15 Kitchen Tools to Cook Anything Like a Pro
Wednesday August 9, 2017

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“…no one is born a great cook, one learns by doing.” —Julia Child

Keeping it simple and still being able to cook just about anything your tastebuds and curiosity call for may seem impossible, but actual is very doable.  Recently, a reader of TSLL’s book asked the question, what is a simple list of supplies I should have in my kitchen? And while I immediately reminded her to check out chapter five of the book as well as this post, I noted to myself a few additions I wanted make, and so, I am sharing them in today’s post.

Over the past two years I have been a curious cook in the kitchen. Now, not every recipe has turned out, sometimes my tinkering delivered less than desirable flavors, but I did discover some wonderful recipes and skills along the way and those were shared on the blog (more than 34 shared here on the blog in the past 24 months!) building my confidence when it comes to working with what you have and stepping away from the recipe more than I ever have before.

“Cooking requires confident guesswork and improvisation– experimentation and substitution, dealing with failure and uncertainty in a creative way.” ― Paul Theroux

Because of the fun I have had (it truly is a playground for me), I have organized my small, but open kitchen to work efficiently without excess. As I shared in this post/episode, it is entirely possible to enjoy eating every single day and love the results, and #3 of the list shared in that post speaks to keeping it simple in the kitchen regarding gadgets and supplies.

What do I mean specifically by “love the results”? It’s twofold: visually and most importantly, physically (meaning a healthy mind and body). I have had to work on my discipline with the food that while teasingly tempting due to its sugary satisfaction as well as overly processed carbohydrates always leaves me feeling worse after the meal and uncomfortable in my clothing and my body. (Here is a post I wrote which dives into how to feed your body well.) However, these types of food taste sooooo good. ARGH! The issue I always had was not knowing what my options were that could taste equally delicious and be simple to make in the kitchen at a moment’s notice.

Beginning last summer and continuing even moreso into this spring and summer, I have done my best to try new ingredients that offered flavor and satiate my appetite without leaving me feeling *ugh* (seven salads alone have been shared) and have been pleasantly tickled with the results. The key is having the right ingredients stocked in the épicerie and having the proper tools to perform the tasks necessary.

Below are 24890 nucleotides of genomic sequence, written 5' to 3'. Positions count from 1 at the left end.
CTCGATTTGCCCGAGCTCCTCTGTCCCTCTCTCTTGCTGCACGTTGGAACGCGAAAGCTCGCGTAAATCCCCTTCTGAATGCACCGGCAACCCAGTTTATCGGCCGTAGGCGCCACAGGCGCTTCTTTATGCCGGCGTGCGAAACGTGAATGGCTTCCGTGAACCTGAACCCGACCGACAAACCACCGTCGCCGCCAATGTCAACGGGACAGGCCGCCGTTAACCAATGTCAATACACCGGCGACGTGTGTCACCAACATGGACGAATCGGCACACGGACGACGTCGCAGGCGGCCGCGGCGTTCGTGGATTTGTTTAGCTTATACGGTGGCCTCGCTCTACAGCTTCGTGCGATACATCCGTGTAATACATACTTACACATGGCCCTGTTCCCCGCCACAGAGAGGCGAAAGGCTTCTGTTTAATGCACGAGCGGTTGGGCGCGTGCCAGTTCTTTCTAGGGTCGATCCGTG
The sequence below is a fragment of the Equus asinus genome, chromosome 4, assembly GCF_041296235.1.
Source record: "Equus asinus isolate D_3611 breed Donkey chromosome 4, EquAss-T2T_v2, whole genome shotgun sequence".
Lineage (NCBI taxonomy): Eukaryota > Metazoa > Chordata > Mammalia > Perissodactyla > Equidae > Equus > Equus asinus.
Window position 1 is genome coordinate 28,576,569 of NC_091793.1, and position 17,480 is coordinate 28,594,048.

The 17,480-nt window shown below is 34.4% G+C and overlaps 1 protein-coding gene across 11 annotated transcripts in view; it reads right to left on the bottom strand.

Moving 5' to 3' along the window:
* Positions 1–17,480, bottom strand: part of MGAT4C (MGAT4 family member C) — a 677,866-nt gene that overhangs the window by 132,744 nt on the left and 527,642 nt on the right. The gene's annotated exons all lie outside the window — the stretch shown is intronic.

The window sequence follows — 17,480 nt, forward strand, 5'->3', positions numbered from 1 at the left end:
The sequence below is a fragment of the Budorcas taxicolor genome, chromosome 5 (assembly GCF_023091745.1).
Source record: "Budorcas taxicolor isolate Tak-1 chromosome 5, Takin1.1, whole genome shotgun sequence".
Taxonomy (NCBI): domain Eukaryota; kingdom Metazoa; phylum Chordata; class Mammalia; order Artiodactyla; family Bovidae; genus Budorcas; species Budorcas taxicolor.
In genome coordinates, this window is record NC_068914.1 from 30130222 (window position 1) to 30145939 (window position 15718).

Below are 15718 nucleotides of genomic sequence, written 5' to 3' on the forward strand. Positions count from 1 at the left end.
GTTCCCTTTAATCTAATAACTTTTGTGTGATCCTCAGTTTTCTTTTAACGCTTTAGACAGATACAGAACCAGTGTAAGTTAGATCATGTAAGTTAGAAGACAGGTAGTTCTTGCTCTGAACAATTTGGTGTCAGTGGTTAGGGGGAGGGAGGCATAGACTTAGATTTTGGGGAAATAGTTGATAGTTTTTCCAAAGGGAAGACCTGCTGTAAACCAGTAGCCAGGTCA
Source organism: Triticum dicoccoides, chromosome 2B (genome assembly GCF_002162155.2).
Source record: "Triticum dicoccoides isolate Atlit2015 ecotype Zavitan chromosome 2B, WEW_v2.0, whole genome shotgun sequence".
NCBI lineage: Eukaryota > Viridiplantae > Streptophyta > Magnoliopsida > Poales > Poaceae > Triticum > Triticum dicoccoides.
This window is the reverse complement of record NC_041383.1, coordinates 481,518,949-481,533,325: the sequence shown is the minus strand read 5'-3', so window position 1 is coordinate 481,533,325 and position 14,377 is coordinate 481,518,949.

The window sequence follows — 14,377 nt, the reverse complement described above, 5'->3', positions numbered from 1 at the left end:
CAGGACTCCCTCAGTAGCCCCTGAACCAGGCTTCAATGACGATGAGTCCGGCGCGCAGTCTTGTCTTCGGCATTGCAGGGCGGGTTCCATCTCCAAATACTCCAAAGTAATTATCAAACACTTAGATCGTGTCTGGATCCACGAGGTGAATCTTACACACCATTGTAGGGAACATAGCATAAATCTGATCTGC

Let’s talk about the only tools you need to cook well for your tastebuds and make the most of your time. It truly isn’t that complicated, so long as you know what and why you have what you do in your shelves, alongside your stove and in your drawers.

1. A BIG Cutting Board

Recently Bon Appétit wrote a piece about the necessity of a large cutting board on their new sister site Basically, and I wholeheartedly agree. As someone who has a large Boos in my kitchen (found at a garage sale years ago for $10 – who gives that up??? Whoever it was, thank you!), I have sometimes taken for granted  how handy having a large wooden space to chop, dice and organize my ingredients is until I travel and am working in another kitchen with a small, flimsy plastic sheet of a board (I still don’t understand those – they move on me, I’ve almost cut myself – not a good thing). Needless to say, since I travel with chef’s knife now, it has been tempting to want to take along my own cutting board as well, but that might be a little much.

The benefits of a large cutting board enable the need for excess bowls and plates for what you have prepped as you can keep more than one or two items on the board. Some people prefer to have a separate small cutting board for garlic and onions due to their aroma, which makes sense. I have never done this, but I can see the logic to separating the smells if that is important to you as a cook. I will share that I do have two boards, one that is large (as I shared above) and a smaller one that sometimes acts as a tray for food to be taking out to the table for an appetizer, etc. As well, when two people are working in the kitchen, it is nice to have two cutting boards for both people to work simultaneously.

2. A Good (and sharp) Knife